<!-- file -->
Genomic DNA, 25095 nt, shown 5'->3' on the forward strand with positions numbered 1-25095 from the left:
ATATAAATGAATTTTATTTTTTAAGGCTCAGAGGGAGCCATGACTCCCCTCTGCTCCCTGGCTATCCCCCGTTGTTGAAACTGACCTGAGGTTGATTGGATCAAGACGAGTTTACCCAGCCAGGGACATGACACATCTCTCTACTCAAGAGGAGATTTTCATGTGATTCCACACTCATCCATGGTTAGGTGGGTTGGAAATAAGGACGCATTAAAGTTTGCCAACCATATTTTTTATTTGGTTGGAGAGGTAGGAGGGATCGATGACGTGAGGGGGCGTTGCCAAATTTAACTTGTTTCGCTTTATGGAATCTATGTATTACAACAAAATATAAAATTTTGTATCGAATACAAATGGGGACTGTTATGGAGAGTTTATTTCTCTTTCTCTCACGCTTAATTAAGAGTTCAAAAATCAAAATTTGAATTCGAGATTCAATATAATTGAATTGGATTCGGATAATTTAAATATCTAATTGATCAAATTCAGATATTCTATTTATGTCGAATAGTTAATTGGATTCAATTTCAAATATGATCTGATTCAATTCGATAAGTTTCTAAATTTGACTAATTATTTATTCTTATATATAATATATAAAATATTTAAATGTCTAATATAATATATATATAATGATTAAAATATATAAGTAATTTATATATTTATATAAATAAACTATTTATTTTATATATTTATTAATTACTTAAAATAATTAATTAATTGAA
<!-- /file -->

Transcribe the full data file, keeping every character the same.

Genomic DNA, 25095 nt, shown 5'->3' on the forward strand with positions numbered 1-25095 from the left:
ATATAAATGAATTTTATTTTTTAAGGCTCAGAGGGAGCCATGACTCCCCTCTGCTCCCTGGCTATCCCCCGTTGTTGAAACTGACCTGAGGTTGATTGGATCAAGACGAGTTTACCCAGCCAGGGACATGACACATCTCTCTACTCAAGAGGAGATTTTCATGTGATTCCACACTCATCCATGGTTAGGTGGGTTGGAAATAAGGACGCATTAAAGTTTGCCAACCATATTTTTTATTTGGTTGGAGAGGTAGGAGGGATCGATGACGTGAGGGGGCGTTGCCAAATTTAACTTGTTTCGCTTTATGGAATCTATGTATTACAACAAAATATAAAATTTTGTATCGAATACAAATGGGGACTGTTATGGAGAGTTTATTTCTCTTTCTCTCACGCTTAATTAAGAGTTCAAAAATCAAAATTTGAATTCGAGATTCAATATAATTGAATTGGATTCGGATAATTTAAATATCTAATTGATCAAATTCAGATATTCTATTTATGTCGAATAGTTAATTGGATTCAATTTCAAATATGATCTGATTCAATTCGATAAGTTTCTAAATTTGACTAATTATTTATTCTTATATATAATATATAAAATATTTAAATGTCTAATATAATATATATATAATGATTAAAATATATAAGTAATTTATATATTTATATAAATAAACTATTTATTTTATATATTTATTAATTACTTAAAATAATTAATTAATTGAA